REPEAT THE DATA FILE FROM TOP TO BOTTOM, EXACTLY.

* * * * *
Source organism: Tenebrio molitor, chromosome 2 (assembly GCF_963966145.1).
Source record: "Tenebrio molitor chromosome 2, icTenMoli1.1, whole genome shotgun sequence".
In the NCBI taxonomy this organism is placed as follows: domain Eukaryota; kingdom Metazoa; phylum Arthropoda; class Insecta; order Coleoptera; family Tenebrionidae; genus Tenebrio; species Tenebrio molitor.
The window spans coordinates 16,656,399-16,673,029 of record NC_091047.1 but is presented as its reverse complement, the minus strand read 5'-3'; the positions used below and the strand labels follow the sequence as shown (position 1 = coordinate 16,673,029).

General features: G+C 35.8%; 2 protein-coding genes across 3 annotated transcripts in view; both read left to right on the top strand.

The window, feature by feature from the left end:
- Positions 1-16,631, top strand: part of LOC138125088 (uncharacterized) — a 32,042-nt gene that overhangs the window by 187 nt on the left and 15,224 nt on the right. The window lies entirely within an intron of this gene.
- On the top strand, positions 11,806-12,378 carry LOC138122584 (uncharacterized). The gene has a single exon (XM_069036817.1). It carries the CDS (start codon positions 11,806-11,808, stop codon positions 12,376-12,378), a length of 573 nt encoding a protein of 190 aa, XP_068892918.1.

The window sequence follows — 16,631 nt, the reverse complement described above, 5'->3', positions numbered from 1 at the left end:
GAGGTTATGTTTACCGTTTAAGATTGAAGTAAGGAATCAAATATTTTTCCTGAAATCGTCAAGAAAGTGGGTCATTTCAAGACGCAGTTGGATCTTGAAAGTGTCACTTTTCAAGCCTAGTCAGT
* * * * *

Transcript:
Source organism: Tenebrio molitor, chromosome 2 (assembly GCF_963966145.1).
Source record: "Tenebrio molitor chromosome 2, icTenMoli1.1, whole genome shotgun sequence".
In the NCBI taxonomy this organism is placed as follows: domain Eukaryota; kingdom Metazoa; phylum Arthropoda; class Insecta; order Coleoptera; family Tenebrionidae; genus Tenebrio; species Tenebrio molitor.
The window spans coordinates 16,656,399-16,673,029 of record NC_091047.1 but is presented as its reverse complement, the minus strand read 5'-3'; the positions used below and the strand labels follow the sequence as shown (position 1 = coordinate 16,673,029).

General features: G+C 35.8%; 2 protein-coding genes across 3 annotated transcripts in view; both read left to right on the top strand.

The window, feature by feature from the left end:
- Positions 1-16,631, top strand: part of LOC138125088 (uncharacterized) — a 32,042-nt gene that overhangs the window by 187 nt on the left and 15,224 nt on the right. The window lies entirely within an intron of this gene.
- On the top strand, positions 11,806-12,378 carry LOC138122584 (uncharacterized). The gene has a single exon (XM_069036817.1). It carries the CDS (start codon positions 11,806-11,808, stop codon positions 12,376-12,378), a length of 573 nt encoding a protein of 190 aa, XP_068892918.1.

The window sequence follows — 16,631 nt, the reverse complement described above, 5'->3', positions numbered from 1 at the left end:
GAGGTTATGTTTACCGTTTAAGATTGAAGTAAGGAATCAAATATTTTTCCTGAAATCGTCAAGAAAGTGGGTCATTTCAAGACGCAGTTGGATCTTGAAAGTGTCACTTTTCAAGCCTAGTCAGT